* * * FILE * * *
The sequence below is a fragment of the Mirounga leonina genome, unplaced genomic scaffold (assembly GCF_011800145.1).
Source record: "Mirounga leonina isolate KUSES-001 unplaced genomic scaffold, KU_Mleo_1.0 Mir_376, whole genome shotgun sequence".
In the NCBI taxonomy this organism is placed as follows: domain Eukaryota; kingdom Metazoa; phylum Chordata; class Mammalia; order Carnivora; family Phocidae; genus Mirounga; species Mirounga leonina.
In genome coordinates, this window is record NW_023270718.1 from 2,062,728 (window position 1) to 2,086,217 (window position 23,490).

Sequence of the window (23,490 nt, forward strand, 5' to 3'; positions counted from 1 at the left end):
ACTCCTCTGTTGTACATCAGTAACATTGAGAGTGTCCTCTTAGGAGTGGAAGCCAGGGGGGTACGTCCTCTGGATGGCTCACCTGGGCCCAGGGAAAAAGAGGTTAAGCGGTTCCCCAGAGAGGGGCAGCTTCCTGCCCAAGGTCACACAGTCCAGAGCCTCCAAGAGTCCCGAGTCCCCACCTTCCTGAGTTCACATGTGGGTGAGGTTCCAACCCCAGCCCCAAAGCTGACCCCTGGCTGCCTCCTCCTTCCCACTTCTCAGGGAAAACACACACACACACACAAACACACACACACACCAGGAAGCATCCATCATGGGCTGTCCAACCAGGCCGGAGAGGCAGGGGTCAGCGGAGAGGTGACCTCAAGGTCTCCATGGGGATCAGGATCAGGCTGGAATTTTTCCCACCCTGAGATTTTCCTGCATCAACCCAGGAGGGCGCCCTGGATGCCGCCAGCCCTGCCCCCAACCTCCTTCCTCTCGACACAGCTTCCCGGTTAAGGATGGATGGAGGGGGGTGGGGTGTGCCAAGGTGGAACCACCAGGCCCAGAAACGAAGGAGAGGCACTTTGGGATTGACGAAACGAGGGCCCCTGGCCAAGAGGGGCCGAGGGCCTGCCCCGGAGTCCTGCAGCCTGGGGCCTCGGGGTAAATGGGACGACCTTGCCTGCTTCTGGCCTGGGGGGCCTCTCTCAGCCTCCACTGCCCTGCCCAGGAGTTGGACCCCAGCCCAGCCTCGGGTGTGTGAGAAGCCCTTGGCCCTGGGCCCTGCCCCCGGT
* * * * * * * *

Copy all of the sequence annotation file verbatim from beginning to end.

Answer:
The sequence below is a fragment of the Mirounga leonina genome, unplaced genomic scaffold (assembly GCF_011800145.1).
Source record: "Mirounga leonina isolate KUSES-001 unplaced genomic scaffold, KU_Mleo_1.0 Mir_376, whole genome shotgun sequence".
In the NCBI taxonomy this organism is placed as follows: domain Eukaryota; kingdom Metazoa; phylum Chordata; class Mammalia; order Carnivora; family Phocidae; genus Mirounga; species Mirounga leonina.
In genome coordinates, this window is record NW_023270718.1 from 2,062,728 (window position 1) to 2,086,217 (window position 23,490).

Sequence of the window (23,490 nt, forward strand, 5' to 3'; positions counted from 1 at the left end):
ACTCCTCTGTTGTACATCAGTAACATTGAGAGTGTCCTCTTAGGAGTGGAAGCCAGGGGGGTACGTCCTCTGGATGGCTCACCTGGGCCCAGGGAAAAAGAGGTTAAGCGGTTCCCCAGAGAGGGGCAGCTTCCTGCCCAAGGTCACACAGTCCAGAGCCTCCAAGAGTCCCGAGTCCCCACCTTCCTGAGTTCACATGTGGGTGAGGTTCCAACCCCAGCCCCAAAGCTGACCCCTGGCTGCCTCCTCCTTCCCACTTCTCAGGGAAAACACACACACACACACAAACACACACACACACCAGGAAGCATCCATCATGGGCTGTCCAACCAGGCCGGAGAGGCAGGGGTCAGCGGAGAGGTGACCTCAAGGTCTCCATGGGGATCAGGATCAGGCTGGAATTTTTCCCACCCTGAGATTTTCCTGCATCAACCCAGGAGGGCGCCCTGGATGCCGCCAGCCCTGCCCCCAACCTCCTTCCTCTCGACACAGCTTCCCGGTTAAGGATGGATGGAGGGGGGTGGGGTGTGCCAAGGTGGAACCACCAGGCCCAGAAACGAAGGAGAGGCACTTTGGGATTGACGAAACGAGGGCCCCTGGCCAAGAGGGGCCGAGGGCCTGCCCCGGAGTCCTGCAGCCTGGGGCCTCGGGGTAAATGGGACGACCTTGCCTGCTTCTGGCCTGGGGGGCCTCTCTCAGCCTCCACTGCCCTGCCCAGGAGTTGGACCCCAGCCCAGCCTCGGGTGTGTGAGAAGCCCTTGGCCCTGGGCCCTGCCCCCGGT